Academic journal article Journal of Marriage and Family

How Are Parental Psychological Control and Autonomy-Support Related? A Cluster-Analytic Approach

Academic journal article Journal of Marriage and Family

How Are Parental Psychological Control and Autonomy-Support Related? A Cluster-Analytic Approach

Article excerpt

This study addresses the hypothesis that the relationship between parental psychological control and autonomy-support depends on how autonomy-support is conceptualized, that is, in terms of promotion of independence or in terms of promotion of volitional functioning. Questionnaires tapping into psychological control and these two types of autonomy-support were administered to a sample of 495 emerging adults. Cluster analysis revealed that, whereas parental promotion of independence may or may not co-occur with psychological control, high parental promotion of volitional functioning systematically goes together with low psychological control and vice versa. Differences between clusters in terms of adjustment were mainly driven by differences in psychological control and promotion of volitional functioning and to a lesser extent by differences in promotion of independence.

Key Words: cluster analysis, development, emergent adulthood, outcomes, parenting styles, youth.

In current socialization theory and research, there is general consensus that autonomy-supportive parenting yields numerous benefits for adolescents' and emerging adults' adjustment (Grolnick, Deci, & Ryan, 1997). Conversely, there is substantial agreement among scholars that controlling, pressuring, and manipulative parenting undermines adjustment and well-being (Barber & Harmon, 2002). It is striking, however, that the constructs of autonomy-supportive and controlling parenting have been studied in relative isolation from one another. Consequently, little research has addressed the question of how autonomy-supportive and psychologically controlling parenting are related. Moreover, the few studies that explicitly examined the relation between parental autonomy-support and parental control have obtained divergent results.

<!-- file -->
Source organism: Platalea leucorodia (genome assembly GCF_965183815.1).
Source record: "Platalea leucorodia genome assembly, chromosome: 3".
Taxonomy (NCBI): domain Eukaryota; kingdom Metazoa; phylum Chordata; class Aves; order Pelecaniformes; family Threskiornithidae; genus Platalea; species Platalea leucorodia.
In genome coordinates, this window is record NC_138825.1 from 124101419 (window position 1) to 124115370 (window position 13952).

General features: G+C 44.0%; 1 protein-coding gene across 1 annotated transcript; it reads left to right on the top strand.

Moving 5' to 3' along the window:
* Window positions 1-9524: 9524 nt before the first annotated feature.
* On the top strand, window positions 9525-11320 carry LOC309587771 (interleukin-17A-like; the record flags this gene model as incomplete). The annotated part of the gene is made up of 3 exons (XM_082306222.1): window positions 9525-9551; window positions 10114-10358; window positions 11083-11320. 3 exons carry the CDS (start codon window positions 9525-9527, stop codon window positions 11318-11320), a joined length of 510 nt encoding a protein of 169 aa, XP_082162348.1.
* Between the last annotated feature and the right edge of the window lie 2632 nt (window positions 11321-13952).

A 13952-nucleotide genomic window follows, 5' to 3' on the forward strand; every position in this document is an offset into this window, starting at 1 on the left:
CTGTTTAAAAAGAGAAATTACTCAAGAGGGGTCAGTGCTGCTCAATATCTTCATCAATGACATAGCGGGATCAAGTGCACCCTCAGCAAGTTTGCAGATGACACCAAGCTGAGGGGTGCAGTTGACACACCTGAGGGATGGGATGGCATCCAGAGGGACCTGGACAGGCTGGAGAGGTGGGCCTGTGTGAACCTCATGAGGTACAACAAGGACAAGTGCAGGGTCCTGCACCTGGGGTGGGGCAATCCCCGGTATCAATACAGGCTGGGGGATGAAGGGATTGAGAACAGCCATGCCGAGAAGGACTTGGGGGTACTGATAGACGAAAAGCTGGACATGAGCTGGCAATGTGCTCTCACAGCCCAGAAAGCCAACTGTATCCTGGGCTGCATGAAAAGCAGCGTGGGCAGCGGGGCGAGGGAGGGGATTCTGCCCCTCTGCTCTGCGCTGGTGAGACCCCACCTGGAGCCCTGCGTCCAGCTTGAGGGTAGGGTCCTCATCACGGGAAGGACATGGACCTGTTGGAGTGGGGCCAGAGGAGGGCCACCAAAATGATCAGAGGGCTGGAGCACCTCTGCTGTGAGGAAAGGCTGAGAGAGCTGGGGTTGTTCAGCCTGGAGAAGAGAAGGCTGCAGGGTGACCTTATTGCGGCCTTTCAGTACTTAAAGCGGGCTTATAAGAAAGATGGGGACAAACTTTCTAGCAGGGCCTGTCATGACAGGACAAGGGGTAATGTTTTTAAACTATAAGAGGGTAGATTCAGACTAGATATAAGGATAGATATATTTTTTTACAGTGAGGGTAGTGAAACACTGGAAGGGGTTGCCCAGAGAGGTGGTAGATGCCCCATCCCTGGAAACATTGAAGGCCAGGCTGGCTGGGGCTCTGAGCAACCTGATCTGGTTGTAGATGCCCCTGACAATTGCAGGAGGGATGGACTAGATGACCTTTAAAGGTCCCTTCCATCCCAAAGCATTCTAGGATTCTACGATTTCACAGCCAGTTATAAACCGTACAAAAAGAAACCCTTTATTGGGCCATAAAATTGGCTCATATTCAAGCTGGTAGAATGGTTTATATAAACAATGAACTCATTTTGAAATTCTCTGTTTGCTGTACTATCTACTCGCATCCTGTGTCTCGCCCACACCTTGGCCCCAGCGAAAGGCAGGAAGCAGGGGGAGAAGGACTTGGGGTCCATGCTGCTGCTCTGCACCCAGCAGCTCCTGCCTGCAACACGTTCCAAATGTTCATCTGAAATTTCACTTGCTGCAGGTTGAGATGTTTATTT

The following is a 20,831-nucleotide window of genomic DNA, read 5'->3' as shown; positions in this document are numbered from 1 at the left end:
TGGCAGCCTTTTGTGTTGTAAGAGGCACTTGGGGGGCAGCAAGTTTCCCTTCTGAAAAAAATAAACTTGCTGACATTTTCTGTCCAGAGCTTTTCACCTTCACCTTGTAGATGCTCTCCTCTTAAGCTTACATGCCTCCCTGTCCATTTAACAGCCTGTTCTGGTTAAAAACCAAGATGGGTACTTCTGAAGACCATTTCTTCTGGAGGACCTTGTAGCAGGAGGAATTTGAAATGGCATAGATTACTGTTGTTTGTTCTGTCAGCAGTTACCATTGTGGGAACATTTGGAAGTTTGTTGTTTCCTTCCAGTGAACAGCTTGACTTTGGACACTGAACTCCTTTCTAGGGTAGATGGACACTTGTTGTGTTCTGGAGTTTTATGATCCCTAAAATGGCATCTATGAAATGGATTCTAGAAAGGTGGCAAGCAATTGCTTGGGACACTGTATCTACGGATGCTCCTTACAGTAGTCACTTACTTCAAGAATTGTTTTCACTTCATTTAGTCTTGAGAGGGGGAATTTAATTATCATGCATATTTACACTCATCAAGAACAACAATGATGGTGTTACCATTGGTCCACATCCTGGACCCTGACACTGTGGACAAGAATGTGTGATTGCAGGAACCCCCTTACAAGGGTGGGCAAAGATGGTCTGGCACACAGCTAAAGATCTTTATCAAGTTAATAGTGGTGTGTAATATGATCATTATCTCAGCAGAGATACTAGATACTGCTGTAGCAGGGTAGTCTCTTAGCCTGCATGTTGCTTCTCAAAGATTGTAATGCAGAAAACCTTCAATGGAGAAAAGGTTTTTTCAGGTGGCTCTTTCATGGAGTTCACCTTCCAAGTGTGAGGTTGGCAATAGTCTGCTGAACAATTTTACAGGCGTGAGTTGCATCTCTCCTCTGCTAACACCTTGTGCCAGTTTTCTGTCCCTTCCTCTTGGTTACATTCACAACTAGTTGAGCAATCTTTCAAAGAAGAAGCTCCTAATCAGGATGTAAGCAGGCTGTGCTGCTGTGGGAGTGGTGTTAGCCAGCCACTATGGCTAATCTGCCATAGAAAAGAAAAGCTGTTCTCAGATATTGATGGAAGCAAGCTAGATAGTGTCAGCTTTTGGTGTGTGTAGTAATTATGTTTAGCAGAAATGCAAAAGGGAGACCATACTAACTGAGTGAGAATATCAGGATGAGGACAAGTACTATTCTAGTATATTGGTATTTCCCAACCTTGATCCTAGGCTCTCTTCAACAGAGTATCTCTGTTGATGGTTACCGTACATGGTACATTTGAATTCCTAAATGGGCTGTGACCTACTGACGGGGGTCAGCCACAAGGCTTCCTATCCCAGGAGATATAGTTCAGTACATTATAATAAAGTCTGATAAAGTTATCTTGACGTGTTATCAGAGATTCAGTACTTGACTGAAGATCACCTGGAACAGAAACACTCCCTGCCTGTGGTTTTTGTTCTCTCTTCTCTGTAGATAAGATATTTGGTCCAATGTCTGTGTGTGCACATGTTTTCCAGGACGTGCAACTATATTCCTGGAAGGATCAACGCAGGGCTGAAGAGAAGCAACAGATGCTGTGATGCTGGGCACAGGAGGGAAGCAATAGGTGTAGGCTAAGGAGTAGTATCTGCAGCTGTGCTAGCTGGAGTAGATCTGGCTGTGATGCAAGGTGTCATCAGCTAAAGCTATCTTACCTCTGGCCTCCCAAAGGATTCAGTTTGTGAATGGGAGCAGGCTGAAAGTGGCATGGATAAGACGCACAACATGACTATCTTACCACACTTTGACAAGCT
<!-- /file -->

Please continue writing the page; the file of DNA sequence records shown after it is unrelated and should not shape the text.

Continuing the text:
This study aims to shed light on the relation between perceived parental autonomy-support and psychological control by differentiating between two conceptualizations of parental autonomy-support, that is, Promotion of Independence (PI) and Promotion of Volitional Functioning (PVF; Soenens et al., 2007). To examine the relationship between these two types of autonomy-support and psychological control, we adopt a person-centered approach (i.e., cluster analysis), which allows us to examine how perceptions of these two types of autonomy-support naturally co-occur with perceived parental psychological control. A second aim of this study is to examine differences among these parenting constellations in terms of emerging adults' well-being. We addressed our study aims in a sample of emerging adults (aged 18 - 25 years) because emerging adulthood represents a Ufe period where individuals increasingly display independent functioning (Arnett, 2000). This development is reflected both in behavioral changes (e.g., transitioning from semi-autonomous hving during the coUege years to fully independent tiving) and in socio-emotional changes (e.g., developing a clear sense of identity). Given that processes of individuation and identity exploration are highly sahent during emerging adultfiood (perhaps even more so than during adolescence; Arnett), it is of particular importance to examine how parents can either support or hinder adaptive development during this life period.


Early research mapping the domain of parenting described parental autonomy-support and control as opposite ends on a single continuum. In a large-scale factor analysis, Schaefer (1965) discovered a factor defined by parental behaviors such as "intrusiveness," "possessiveness," and "control tiirough guilt." Although this factor was only characterized by negative loadings of controlling behaviors (and not by positive loadings of autonomy-supportive behaviors), Schaefer labeled this factor as "Psychological Autonomy versus Psychological Control," thus assuming that psychological control and autonomysupport are opposite constructs. …

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